The prolonged period of capped rates in Pennsylvania—years longer than in any other state—has produced some benefits and some drawbacks. On the plus side, due largely to the rate caps, electricity...
Merchant Power: When Hedging and Profits Collide
Does too much risk management mean leaving money on the table?
Consider the 2006 portion of the forecast: Figure 4 (see p. 34) illustrates the CDF for EBITDA without the contracts (bottom line) and the EBITDA with the contracts (middle line). In almost all of the scenarios, EBITDA falls well short of the interest expense. In addition, the business plan that includes the contracts generates superior EBITDA in all but the most positive market conditions. The key message here is that business is bad no matter what contracts are in place, but the contracts do help in a significant way.
A similar examination of 2007 through 2010 begins to paint a different picture. There exists a clear tradeoff between the probability of Calpine falling short of the interest requirements versus the amount of upside Calpine has traded away through risk management.
These concepts can be broken down into a tabular comparison to improve the clarity of a stakeholder’s choice. Table 3 lists the probability of EBITDA falling short of interest costs and the 95 percent best-case EBITDA (representing the potential above-market return opportunities) for both the uncontracted business and the business with contracts.
Using 2008 as an example, there is a 63 percent chance that the business without the contracts will fall short of interest costs. This probability drops to 46 percent (17 percent lower) with the contracts in place. One can balance that against a forecasted upside of $4.5 billion from an uncontracted business to an EBITDA of $4 billion when the contracts are in place. In other words, all stakeholders, whether they own equity or debt, should be asking themselves, “Is the 17 percent improvement in the probability of meeting interest payments worth a $504 million reduction in upside earnings?”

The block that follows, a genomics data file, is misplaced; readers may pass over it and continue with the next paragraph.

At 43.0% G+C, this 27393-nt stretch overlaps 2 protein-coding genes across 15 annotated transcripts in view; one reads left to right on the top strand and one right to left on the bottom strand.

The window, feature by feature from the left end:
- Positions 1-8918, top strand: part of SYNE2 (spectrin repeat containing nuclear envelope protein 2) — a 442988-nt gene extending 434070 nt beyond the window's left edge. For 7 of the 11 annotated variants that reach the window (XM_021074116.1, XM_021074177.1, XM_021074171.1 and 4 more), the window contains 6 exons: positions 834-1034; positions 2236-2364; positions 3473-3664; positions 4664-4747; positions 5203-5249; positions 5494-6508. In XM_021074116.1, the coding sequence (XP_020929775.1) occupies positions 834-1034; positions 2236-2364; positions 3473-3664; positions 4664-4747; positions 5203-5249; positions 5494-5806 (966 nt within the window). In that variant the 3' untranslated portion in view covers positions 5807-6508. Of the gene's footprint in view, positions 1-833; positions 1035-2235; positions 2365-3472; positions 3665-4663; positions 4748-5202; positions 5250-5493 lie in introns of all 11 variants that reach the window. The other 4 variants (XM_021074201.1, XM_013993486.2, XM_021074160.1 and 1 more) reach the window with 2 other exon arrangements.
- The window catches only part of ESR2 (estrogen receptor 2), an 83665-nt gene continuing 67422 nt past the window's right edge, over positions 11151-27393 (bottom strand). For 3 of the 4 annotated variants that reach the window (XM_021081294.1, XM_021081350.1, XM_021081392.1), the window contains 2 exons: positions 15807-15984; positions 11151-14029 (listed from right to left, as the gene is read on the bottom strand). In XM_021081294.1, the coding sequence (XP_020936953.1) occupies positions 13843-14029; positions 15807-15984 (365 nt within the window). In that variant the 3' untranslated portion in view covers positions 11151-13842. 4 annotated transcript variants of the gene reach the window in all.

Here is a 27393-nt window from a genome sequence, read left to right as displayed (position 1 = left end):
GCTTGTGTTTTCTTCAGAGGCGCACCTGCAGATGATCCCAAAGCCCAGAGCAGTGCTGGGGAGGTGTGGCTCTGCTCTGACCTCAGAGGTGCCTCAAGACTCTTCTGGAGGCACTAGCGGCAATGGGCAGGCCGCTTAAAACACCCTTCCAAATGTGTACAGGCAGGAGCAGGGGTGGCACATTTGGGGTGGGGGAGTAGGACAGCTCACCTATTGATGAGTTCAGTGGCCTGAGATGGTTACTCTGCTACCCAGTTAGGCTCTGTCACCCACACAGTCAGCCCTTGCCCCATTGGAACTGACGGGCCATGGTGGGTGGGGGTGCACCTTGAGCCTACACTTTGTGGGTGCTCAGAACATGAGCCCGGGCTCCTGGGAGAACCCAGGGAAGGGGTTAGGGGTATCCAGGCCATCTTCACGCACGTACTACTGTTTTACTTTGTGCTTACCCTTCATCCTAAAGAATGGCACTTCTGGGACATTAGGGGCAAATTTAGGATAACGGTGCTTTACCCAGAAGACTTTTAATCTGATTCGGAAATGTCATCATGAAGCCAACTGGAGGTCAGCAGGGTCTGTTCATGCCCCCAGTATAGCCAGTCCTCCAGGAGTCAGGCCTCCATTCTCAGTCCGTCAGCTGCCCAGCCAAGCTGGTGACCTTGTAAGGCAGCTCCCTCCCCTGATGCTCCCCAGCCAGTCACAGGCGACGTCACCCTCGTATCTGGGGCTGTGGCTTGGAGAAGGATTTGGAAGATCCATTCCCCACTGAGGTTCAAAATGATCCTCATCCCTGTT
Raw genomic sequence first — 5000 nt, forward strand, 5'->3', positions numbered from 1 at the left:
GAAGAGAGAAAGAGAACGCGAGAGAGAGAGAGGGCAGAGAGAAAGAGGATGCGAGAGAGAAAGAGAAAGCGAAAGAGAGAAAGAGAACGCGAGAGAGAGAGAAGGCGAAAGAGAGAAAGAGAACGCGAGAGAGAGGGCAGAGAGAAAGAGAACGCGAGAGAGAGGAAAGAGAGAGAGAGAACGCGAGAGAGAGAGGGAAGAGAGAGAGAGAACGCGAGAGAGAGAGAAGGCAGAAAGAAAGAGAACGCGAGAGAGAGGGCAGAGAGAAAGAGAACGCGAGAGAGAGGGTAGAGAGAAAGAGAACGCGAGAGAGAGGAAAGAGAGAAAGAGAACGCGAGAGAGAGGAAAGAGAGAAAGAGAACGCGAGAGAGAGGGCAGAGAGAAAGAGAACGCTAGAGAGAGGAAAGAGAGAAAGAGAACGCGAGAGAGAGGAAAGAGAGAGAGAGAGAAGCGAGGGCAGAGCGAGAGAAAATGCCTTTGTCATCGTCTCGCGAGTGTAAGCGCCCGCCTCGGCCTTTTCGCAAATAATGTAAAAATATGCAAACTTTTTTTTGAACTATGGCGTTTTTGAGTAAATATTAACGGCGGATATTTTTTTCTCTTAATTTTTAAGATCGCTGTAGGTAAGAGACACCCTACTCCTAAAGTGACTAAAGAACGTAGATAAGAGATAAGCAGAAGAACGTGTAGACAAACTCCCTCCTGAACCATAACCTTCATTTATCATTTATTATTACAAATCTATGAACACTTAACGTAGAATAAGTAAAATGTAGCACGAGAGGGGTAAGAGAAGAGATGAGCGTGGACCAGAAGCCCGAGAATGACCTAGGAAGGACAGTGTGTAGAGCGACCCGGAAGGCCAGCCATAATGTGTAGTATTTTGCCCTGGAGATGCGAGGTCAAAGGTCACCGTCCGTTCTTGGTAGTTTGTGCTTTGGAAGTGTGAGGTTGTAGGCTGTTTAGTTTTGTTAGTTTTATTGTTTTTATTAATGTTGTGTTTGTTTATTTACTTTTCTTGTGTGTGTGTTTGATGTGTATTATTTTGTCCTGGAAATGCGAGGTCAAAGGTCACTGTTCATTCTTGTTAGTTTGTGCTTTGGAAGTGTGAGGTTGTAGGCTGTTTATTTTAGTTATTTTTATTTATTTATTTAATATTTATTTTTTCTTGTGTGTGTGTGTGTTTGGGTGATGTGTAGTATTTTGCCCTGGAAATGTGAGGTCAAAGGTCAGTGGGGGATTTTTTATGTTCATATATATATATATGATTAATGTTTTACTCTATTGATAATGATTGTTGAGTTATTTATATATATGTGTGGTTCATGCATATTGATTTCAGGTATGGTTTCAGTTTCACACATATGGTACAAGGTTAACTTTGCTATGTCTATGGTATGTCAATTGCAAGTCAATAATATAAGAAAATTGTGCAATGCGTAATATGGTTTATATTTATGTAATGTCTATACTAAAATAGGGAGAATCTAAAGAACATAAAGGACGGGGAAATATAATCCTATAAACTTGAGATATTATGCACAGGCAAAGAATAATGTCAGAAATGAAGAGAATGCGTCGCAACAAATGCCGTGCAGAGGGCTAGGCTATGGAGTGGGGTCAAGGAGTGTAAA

The answer differs depending on whether one is management or an investor in equity, secured debt, second lien debt, or unsecured debt. How will the bankruptcy process address this balance?
This article raises some interesting inconsistencies in investing in electricity merchants compared with other resource industries. It attempts to show that risk-management activities can have a material impact on the native business model currently in place. Deregulation continues to move forward in fits and starts. Over time, energy merchants should become less constrained from existing regulation and oversight. When this happens, both investors and company managers will need to understand the risk management choices available to them. Most likely, the key will be aligning the company’s chosen strategy with the predominant stakeholders, whether those stakeholders are management, debt holders, or equity holders.
Regardless of these trends, avoidance of financial distress always will be an important baseline requirement. The above analysis should provide some insight into avoiding such disasters in the future.
1. Figure 2 is generated using a Monte Carlo simulation engine that simulates market prices for power and gas at an hourly level of granularity. These prices then are input into a generation dispatch model that considers the plant’s heat rate, capacity, start-up and shut-down constraints, probability of forced outage, and various operation costs. This model generates a large number of operating scenarios based on the simulated market